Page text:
Lawrence Livermore National Laboratory

portrait of Francesco Fornasiero

Livermore scientist Francesco Fornasiero has developed a smart material that can provide breathability and protection against deadly chemical and biological threats such as Sarin and the Ebola virus.

“Our mission is to solve a long-standing problem for first responders, medical personnel, and soldiers,” says the chemical engineer, who grew up in a small town near Venice, Italy. “Since their protective clothing can’t remove water vapor fast enough, perspiration gets trapped. This makes the garments uncomfortable and too hot to wear for an extended amount of time.”

Developing a material that can wick water away from the skin and simultaneously protect against biological and chemical threats was a scientific challenge because these capabilities require that the material’s pores enable water molecules to pass through quickly, yet keep biological and chemical threats at bay.

Carbon nanotubes (CNTs)—hollow graphite cylinders with openings less than five nanometers in diameter, a width 5,000 times narrower than a human hair—provided Fornasiero with a partial solution. CNT openings are large enough for water vapor to escape, yet too small for biological threats (such as Ebola and the Dengue virus) to pass through. However, chemical threats cannot be blocked by CNTs because their molecules are much smaller than CNT openings.

Adding to the complexity of the effort was that the project sponsor (the Defense Threat Reduction Agency in the U.S. Department of Defense) was interested in a smart protective material—that is, one that could put up barriers on its own when chemical threats appeared.

photograph of second skin material
Second Skin (black middle layer) is a smart material designed to protect first responders, medical personnel, and soldiers against deadly chemical and biological threats.

As the leader of an interdisciplinary team that includes physicists, synthetic chemists, material scientists, and chemical engineers like himself, Fornasiero and his colleagues solved the problem by developing a material (dubbed Second Skin because of its ability to mimic human skin properties) comprised of: (1) a membrane base made up of billions of CNTs standing vertically side by side and (2) a layer of polymeric chains grafted on the surface of the membrane, with responsive functional groups embedded in the polymer molecules. (This top layer was developed by Fornasiero’s collaborator Timothy Swager, a chemistry professor at the Massachusetts Institute of Technology).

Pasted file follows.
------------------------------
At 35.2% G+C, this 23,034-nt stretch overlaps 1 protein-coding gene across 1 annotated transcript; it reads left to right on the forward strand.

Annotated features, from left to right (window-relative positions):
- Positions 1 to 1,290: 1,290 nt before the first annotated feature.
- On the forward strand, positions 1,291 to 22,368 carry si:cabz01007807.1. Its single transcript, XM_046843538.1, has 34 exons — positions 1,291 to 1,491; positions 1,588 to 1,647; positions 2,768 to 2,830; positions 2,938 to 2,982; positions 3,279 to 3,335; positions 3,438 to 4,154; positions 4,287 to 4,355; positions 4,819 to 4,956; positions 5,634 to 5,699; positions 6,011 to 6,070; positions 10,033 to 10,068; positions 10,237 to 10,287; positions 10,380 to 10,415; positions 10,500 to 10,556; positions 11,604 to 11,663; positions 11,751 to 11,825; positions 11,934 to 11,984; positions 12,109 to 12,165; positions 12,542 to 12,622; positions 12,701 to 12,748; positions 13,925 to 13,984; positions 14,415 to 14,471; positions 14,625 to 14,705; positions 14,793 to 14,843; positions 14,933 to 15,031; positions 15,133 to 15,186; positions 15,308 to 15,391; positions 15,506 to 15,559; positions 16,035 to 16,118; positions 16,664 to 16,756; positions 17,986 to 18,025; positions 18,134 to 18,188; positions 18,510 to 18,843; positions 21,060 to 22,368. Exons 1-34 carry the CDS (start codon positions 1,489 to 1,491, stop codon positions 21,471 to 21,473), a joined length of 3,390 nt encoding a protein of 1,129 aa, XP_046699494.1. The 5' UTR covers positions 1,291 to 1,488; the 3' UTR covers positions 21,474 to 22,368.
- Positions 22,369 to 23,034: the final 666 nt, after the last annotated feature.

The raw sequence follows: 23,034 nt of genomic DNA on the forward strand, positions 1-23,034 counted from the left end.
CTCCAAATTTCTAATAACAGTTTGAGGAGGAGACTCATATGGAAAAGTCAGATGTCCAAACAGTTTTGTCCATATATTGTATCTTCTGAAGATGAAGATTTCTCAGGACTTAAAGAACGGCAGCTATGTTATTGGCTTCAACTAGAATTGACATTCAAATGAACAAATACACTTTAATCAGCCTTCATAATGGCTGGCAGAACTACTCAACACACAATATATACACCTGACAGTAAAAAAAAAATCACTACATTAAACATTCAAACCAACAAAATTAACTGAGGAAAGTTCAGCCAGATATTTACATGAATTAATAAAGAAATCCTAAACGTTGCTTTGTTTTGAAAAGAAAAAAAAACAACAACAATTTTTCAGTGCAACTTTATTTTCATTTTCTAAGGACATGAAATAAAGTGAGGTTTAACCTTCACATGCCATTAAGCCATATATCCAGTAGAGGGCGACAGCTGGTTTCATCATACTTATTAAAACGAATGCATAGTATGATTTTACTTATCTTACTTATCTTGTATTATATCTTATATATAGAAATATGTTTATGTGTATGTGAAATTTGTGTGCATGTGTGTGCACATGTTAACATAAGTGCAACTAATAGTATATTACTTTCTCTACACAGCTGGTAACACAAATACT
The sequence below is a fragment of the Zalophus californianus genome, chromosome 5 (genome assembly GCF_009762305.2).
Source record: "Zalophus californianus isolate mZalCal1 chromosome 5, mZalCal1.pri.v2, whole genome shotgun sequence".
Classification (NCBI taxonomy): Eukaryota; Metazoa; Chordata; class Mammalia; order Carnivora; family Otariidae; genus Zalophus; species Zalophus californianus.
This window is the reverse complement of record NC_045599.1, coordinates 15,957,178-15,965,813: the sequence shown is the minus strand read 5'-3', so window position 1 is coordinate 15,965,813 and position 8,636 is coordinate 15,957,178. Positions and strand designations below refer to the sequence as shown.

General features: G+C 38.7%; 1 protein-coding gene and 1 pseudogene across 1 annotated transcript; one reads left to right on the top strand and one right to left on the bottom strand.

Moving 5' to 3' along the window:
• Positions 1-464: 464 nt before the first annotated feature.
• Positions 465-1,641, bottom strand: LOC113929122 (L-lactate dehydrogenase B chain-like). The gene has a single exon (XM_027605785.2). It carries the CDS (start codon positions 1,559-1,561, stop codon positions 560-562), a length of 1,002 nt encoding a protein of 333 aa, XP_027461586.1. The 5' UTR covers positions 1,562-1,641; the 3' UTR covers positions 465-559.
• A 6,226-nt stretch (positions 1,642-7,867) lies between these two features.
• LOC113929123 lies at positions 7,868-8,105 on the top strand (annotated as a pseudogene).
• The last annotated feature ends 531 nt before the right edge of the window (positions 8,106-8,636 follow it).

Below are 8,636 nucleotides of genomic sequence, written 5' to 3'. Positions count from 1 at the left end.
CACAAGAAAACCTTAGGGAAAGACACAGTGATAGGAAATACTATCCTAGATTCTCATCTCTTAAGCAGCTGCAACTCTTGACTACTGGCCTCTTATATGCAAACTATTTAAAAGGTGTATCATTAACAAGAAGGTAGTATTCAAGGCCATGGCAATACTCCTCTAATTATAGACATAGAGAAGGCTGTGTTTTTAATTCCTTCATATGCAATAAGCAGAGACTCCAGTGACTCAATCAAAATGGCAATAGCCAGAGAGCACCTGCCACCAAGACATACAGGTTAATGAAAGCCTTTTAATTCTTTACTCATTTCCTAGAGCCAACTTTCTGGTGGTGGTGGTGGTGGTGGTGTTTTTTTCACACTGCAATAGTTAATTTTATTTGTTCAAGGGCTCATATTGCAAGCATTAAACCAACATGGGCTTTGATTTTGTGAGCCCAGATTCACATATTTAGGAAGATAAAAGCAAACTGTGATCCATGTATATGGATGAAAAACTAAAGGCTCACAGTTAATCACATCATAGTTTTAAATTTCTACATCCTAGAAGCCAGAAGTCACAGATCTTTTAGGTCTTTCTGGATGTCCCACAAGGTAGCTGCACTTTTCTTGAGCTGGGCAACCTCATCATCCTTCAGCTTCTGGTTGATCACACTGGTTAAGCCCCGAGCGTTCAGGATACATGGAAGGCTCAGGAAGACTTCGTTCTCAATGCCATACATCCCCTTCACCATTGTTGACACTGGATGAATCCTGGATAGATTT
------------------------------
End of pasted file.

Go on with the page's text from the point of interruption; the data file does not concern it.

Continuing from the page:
The ability of the functional groups to react with nerve agents is what makes Second Skin a smart material. When the functional groups come into contact with the nerve agents, the polymeric chains collapse and block the CNT openings.

Fornasiero and his team envision that Second Skin will be incorporated into a soldier’s uniform between the outer fabric and an inner cotton liner (see photo).

“The broad spectrum of scientific expertise and resources located within the Livermore campus definitely had an impact on advancing our project,” says Fornasiero, who joined the laboratory in 2006 after receiving his Ph.D. in Chemical Engineering from the University of California, Berkeley and completing postdoctoral research at the Stanford Research Institute.

“Sometimes the tools you need are across the country and in different time zones. Here, you can try a new type of equipment right away and see if it works in your project,” he says.

The next phase in the project is to expand Second Skin’s protective properties to other chemical threats such as blister agents, and make the material stretchable (just like a sports jersey or wetsuit). After achieving those tasks, the team wants to tackle manufacturing challenges, such as producing the material at low costs and large volumes.

“What I like about working at Livermore is that I can leverage fundamental science to solve real-world problems,” says Fornasiero. “There’s an opportunity to develop materials and know-how that can be used to increase national security and personal safety.”